Two hundred pages on a single insect might strike some readers as overkill, but the monarch butterfly deserves every one.
As fall temperatures drop, monarch butterflies throughout the Eastern US and Canada migrate south of the Rio Grande. No one knows how they make this journey of several thousand miles (memory cannot guide them, since three or four butterfly generations pass in a year). No one even knew where they spent the winter until the 1970s, when researchers discovered that millions of migrating monarchs collect regularly in a few small patches of forest in the remote Neovolcanic mountains of Mexico, where they cover every visible surface and fill the air with the sound of their wings. This phenomenon has fascinated laymen as well as scientists. Halpern (Migrations to Solitude, not reviewed) was captivated after visiting a butterfly reserve during a Mexican vacation, and she manages to convey her enthusiasm to the reader. Rather than research the subject herself, she finds the experts and lets them tell the story. She drives a battered pickup to remote mountains (with a grizzled field biologist who has spent his life studying the monarch), visits universities where precise chemical analyses are teasing out the insect’s secrets, and reports on the work of the amateurs (an often eccentric but dedicated group who are making important contributions—they have, for example, tagged tens of thousands of butterflies, many later recovered far across the continent). Inevitably, the author writes about the future (almost always a depressing subject when wildlife is involved) and points out that the monarch is not endangered, even if logging operations are steadily reducing its wintering habitat in Mexico.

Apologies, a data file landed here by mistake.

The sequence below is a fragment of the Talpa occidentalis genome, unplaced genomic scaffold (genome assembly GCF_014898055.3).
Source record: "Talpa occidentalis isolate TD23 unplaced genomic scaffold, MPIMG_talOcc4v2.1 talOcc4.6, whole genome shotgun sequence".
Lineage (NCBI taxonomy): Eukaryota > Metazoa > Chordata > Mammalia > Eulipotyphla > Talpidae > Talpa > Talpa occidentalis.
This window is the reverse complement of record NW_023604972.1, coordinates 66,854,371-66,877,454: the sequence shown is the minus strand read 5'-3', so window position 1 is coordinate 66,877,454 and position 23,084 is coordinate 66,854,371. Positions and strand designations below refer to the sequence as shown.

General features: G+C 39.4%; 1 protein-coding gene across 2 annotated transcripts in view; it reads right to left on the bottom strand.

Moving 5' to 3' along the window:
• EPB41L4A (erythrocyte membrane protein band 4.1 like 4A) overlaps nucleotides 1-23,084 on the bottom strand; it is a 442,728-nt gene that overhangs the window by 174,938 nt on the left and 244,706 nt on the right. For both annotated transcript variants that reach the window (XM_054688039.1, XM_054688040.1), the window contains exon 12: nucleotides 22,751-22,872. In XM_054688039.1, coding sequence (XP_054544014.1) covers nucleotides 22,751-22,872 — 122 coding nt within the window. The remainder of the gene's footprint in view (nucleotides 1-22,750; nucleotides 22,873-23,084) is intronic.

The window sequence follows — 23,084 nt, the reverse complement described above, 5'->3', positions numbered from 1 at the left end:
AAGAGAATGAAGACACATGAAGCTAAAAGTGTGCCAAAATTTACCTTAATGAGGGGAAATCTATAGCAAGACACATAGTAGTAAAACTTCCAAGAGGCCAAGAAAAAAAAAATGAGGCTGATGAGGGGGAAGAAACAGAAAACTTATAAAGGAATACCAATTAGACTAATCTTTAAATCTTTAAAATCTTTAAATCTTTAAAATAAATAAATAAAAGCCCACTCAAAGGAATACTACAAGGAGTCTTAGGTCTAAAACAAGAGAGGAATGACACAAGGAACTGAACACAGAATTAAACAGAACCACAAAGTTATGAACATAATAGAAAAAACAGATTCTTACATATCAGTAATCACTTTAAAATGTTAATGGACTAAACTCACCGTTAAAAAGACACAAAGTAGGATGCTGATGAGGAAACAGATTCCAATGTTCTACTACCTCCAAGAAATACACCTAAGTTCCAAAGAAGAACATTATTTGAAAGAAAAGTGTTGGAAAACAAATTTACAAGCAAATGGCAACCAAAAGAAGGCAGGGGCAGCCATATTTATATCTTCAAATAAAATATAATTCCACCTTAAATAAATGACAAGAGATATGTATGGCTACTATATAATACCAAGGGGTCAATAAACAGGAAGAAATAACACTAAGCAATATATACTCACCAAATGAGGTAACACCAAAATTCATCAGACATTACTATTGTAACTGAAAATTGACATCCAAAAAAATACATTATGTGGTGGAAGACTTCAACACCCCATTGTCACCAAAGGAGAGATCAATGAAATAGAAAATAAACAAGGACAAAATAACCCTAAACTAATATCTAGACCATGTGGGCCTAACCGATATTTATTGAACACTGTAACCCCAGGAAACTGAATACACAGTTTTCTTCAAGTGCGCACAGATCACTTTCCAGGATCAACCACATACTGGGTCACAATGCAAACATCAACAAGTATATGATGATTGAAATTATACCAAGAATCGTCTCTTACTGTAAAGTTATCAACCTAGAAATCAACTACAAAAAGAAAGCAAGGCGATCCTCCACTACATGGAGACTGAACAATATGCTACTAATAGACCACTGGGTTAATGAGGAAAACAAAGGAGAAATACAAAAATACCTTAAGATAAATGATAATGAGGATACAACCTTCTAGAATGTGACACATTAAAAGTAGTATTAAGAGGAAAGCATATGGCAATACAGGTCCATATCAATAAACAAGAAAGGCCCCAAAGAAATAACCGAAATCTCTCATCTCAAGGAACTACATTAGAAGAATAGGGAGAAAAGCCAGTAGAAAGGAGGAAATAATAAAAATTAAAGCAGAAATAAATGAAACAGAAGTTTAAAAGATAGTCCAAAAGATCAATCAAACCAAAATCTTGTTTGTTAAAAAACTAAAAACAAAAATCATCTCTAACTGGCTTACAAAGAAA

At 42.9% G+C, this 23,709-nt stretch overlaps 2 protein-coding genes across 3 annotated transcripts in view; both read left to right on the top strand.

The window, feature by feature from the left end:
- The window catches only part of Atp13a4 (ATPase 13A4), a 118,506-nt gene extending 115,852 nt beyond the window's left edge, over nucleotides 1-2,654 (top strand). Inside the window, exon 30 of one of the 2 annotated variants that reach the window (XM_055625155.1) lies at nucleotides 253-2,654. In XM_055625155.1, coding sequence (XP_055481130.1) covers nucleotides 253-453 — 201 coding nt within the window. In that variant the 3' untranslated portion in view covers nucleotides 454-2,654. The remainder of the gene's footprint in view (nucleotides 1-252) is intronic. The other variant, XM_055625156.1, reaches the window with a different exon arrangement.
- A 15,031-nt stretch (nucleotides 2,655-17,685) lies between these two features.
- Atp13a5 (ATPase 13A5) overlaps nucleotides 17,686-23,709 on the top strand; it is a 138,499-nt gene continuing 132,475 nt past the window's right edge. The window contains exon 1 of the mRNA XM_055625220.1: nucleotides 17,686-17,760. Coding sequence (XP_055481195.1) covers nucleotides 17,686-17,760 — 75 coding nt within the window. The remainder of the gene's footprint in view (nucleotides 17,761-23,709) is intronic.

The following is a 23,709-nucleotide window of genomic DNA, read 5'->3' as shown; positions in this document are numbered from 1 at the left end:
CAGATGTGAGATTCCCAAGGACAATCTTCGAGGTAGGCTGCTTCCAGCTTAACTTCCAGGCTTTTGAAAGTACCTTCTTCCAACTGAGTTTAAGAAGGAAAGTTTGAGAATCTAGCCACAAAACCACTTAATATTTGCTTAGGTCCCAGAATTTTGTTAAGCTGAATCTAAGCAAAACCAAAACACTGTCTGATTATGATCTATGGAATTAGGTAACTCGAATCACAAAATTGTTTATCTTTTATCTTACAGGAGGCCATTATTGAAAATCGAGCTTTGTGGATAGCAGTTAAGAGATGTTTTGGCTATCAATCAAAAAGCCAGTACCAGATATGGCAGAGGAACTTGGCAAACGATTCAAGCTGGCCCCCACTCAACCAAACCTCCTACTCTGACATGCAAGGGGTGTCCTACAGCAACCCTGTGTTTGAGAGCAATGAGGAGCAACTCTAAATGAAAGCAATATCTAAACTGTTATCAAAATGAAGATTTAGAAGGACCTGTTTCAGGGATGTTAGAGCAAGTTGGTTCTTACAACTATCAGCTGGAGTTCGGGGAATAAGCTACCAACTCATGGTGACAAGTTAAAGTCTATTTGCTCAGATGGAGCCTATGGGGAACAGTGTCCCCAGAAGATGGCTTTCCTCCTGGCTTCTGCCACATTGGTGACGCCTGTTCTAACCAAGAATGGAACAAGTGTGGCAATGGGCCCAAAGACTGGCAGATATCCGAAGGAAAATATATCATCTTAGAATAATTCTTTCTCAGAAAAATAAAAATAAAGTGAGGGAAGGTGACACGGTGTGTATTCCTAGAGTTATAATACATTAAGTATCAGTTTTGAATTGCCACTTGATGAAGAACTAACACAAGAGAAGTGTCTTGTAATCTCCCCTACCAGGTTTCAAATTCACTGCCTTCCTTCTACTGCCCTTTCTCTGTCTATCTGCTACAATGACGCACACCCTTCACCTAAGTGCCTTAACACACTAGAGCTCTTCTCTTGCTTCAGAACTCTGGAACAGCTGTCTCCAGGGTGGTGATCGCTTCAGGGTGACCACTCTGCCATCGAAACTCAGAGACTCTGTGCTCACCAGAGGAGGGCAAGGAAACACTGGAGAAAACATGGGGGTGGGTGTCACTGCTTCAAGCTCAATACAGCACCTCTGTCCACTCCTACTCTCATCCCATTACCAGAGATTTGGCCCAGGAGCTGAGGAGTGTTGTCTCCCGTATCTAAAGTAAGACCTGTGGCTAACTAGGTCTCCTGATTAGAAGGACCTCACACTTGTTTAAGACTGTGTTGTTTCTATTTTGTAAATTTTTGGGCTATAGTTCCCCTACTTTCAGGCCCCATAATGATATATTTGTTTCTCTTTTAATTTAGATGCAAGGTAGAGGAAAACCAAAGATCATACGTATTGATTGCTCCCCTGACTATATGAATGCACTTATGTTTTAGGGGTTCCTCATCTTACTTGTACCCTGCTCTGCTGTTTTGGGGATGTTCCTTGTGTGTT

An appealing account.